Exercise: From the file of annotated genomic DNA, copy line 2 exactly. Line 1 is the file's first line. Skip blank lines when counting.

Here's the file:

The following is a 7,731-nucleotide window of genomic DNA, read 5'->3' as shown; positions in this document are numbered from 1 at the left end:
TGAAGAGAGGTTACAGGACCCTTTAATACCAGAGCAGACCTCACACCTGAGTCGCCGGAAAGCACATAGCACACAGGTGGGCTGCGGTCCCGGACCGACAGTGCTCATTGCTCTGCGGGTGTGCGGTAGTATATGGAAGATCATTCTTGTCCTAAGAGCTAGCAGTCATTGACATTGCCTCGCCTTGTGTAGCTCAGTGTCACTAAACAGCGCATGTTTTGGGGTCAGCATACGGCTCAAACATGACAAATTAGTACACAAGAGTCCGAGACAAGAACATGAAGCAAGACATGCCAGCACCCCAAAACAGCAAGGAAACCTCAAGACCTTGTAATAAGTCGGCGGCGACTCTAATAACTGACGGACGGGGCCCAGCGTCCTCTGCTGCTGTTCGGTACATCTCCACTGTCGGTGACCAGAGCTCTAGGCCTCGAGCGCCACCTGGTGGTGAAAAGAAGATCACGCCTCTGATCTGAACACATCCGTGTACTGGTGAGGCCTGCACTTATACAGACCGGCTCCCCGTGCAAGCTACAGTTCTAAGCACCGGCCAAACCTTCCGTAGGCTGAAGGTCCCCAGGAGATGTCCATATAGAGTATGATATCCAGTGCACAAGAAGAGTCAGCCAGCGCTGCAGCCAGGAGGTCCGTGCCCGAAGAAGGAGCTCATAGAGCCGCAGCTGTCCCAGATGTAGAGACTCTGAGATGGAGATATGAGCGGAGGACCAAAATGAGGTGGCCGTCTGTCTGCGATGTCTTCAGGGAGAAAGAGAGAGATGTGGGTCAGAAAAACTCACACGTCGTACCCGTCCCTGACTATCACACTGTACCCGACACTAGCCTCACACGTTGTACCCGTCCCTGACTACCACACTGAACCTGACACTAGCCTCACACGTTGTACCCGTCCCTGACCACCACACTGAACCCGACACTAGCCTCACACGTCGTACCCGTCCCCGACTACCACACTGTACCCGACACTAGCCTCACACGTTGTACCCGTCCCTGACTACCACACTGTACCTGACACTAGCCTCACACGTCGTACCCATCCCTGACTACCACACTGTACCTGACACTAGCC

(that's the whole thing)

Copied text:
TGAAGAGAGGTTACAGGACCCTTTAATACCAGAGCAGACCTCACACCTGAGTCGCCGGAAAGCACATAGCACACAGGTGGGCTGCGGTCCCGGACCGACAGTGCTCATTGCTCTGCGGGTGTGCGGTAGTATATGGAAGATCATTCTTGTCCTAAGAGCTAGCAGTCATTGACATTGCCTCGCCTTGTGTAGCTCAGTGTCACTAAACAGCGCATGTTTTGGGGTCAGCATACGGCTCAAACATGACAAATTAGTACACAAGAGTCCGAGACAAGAACATGAAGCAAGACATGCCAGCACCCCAAAACAGCAAGGAAACCTCAAGACCTTGTAATAAGTCGGCGGCGACTCTAATAACTGACGGACGGGGCCCAGCGTCCTCTGCTGCTGTTCGGTACATCTCCACTGTCGGTGACCAGAGCTCTAGGCCTCGAGCGCCACCTGGTGGTGAAAAGAAGATCACGCCTCTGATCTGAACACATCCGTGTACTGGTGAGGCCTGCACTTATACAGACCGGCTCCCCGTGCAAGCTACAGTTCTAAGCACCGGCCAAACCTTCCGTAGGCTGAAGGTCCCCAGGAGATGTCCATATAGAGTATGATATCCAGTGCACAAGAAGAGTCAGCCAGCGCTGCAGCCAGGAGGTCCGTGCCCGAAGAAGGAGCTCATAGAGCCGCAGCTGTCCCAGATGTAGAGACTCTGAGATGGAGATATGAGCGGAGGACCAAAATGAGGTGGCCGTCTGTCTGCGATGTCTTCAGGGAGAAAGAGAGAGATGTGGGTCAGAAAAACTCACACGTCGTACCCGTCCCTGACTATCACACTGTACCCGACACTAGCCTCACACGTTGTACCCGTCCCTGACTACCACACTGAACCTGACACTAGCCTCACACGTTGTACCCGTCCCTGACCACCACACTGAACCCGACACTAGCCTCACACGTCGTACCCGTCCCCGACTACCACACTGTACCCGACACTAGCCTCACACGTTGTACCCGTCCCTGACTACCACACTGTACCTGACACTAGCCTCACACGTCGTACCCATCCCTGACTACCACACTGTACCTGACACTAGCC